Supreme Court Declares School Strip Search Illegal

WASHINGTON
Published: June 24, 2009

The Supreme Court has ruled in favor of a student who was illegally strip searched on school grounds at the age of 13. The girl, now 19 year old, was ordered to remove her clothes and loosen her undergarments in a Safford Middle School nursing office while school officials searched for prescription drugs.

The then-eight grader was accused of having prescription-strength ibuprofen, which was against district policy. The strip-search was ordered by the school’s vice principal. No pills were found on the student.

The court said Safford Middle School officials could not be held liable in the lawsuit. The decision would be left to the lower courts to determine if the district could be held accountable, reported the Associated Press.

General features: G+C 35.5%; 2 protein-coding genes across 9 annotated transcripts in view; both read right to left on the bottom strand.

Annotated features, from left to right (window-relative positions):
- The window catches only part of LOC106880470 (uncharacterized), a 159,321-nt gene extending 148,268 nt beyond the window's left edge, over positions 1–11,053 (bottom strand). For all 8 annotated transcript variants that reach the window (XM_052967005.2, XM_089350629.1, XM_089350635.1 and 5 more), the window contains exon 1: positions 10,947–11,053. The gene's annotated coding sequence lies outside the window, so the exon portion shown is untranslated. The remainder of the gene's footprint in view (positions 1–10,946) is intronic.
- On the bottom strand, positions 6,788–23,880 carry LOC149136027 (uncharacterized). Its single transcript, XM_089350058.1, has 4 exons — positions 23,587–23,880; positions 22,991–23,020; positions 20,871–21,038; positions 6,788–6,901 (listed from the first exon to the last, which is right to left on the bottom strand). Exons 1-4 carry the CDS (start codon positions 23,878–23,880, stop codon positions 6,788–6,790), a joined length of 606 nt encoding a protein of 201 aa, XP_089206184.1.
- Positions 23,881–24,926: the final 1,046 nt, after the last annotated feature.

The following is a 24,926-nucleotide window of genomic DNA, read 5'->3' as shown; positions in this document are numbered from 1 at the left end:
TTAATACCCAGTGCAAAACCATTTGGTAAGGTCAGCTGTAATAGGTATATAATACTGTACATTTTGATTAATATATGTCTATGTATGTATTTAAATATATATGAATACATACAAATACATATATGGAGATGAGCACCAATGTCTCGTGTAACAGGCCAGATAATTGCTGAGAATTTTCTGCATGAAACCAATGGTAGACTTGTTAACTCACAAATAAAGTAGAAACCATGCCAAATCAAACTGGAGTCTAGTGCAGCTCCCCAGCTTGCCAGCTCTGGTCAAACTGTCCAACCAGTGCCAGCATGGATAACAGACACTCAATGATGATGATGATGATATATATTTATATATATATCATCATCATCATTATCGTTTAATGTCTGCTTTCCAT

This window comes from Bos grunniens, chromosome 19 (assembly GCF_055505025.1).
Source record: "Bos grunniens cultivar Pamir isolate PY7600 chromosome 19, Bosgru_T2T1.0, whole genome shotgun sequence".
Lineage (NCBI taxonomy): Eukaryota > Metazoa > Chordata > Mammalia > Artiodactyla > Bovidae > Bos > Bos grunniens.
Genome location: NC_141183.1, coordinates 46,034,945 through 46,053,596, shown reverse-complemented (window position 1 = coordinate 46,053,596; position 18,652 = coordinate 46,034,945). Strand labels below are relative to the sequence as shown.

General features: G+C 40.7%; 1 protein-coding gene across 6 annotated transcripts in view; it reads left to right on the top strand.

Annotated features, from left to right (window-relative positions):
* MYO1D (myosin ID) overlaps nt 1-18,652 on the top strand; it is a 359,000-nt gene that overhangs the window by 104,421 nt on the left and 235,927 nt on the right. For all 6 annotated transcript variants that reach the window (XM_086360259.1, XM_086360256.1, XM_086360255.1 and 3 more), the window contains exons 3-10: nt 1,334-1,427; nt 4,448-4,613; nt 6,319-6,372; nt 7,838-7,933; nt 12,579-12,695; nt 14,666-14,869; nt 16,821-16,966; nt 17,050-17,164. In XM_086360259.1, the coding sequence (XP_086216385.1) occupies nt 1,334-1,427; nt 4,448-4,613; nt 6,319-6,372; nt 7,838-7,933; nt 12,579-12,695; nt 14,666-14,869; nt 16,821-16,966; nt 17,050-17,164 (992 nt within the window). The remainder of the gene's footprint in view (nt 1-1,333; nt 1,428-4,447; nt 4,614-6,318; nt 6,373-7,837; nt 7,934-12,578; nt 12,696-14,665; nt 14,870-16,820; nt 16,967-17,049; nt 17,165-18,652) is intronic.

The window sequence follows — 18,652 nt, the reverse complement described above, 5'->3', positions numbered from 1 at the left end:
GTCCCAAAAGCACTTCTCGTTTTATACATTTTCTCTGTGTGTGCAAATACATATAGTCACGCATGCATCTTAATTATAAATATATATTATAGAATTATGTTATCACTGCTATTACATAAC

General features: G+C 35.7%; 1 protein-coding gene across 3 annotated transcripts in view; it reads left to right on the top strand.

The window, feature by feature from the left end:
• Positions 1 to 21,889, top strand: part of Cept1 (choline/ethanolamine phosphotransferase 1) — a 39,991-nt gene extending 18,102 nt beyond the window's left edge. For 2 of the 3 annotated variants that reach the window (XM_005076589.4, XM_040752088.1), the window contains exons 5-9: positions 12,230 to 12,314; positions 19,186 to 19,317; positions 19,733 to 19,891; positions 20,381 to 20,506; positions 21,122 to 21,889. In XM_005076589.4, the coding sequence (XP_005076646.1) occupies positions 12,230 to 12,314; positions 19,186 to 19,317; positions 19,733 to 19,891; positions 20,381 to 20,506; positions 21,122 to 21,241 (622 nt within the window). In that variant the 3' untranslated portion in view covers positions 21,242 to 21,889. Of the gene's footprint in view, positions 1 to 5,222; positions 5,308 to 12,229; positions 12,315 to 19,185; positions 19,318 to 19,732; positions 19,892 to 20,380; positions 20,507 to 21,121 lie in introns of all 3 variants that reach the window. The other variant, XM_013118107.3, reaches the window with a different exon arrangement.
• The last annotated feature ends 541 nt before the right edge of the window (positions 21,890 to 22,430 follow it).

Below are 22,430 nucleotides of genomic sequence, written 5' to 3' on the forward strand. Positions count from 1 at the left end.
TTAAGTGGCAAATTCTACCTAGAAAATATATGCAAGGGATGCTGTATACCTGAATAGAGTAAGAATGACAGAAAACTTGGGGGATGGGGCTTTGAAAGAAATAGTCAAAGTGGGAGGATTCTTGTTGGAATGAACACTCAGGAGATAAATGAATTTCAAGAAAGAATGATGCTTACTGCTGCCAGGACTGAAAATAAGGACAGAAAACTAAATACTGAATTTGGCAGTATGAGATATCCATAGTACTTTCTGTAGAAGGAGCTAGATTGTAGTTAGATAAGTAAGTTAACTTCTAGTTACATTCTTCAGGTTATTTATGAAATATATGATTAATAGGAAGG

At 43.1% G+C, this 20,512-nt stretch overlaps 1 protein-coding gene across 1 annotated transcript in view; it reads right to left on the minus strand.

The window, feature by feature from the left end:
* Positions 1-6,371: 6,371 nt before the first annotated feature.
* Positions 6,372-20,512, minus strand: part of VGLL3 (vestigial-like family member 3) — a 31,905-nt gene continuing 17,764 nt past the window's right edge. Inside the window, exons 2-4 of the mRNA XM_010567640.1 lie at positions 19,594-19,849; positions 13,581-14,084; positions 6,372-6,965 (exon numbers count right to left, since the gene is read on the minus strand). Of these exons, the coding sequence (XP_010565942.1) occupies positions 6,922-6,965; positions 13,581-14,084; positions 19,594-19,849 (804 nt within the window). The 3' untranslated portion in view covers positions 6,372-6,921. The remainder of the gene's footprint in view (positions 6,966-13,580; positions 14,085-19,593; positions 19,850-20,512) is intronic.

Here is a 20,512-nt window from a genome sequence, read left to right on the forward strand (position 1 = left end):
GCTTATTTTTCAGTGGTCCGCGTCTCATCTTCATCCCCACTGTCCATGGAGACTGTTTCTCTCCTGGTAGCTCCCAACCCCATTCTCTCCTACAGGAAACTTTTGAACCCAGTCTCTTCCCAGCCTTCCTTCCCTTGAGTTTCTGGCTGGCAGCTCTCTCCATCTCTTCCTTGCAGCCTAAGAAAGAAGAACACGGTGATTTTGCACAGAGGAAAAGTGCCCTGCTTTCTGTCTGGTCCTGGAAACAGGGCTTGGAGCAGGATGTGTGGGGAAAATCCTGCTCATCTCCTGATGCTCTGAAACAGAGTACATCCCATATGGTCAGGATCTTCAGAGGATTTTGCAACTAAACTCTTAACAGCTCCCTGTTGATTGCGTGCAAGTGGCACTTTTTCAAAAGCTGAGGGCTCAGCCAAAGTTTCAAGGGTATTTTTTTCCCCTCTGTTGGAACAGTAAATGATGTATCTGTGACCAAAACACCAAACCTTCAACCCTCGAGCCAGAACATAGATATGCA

The Supreme Court decision has led Chief Justice John Roberts to comment on the court’s responsibilities regarding school rules. According to Roberts, the Supreme Court does not look to set school rules, but will clarity them when officials have relinquished that duty.

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School officials have received seemingly mixed messages stemming from two Supreme Court decisions, according to USA Today. The first being the unconstitutional strip search of the Arizona teen, and the second being a 2007 case where the court ruled that administrators were allowed to restrict student speech if it advocated illegal drug use.

Roberts said there no conflict between the two rulings. Instead, the decisions were intended to bring clarity to deal with narrow issues that surface from government actions.

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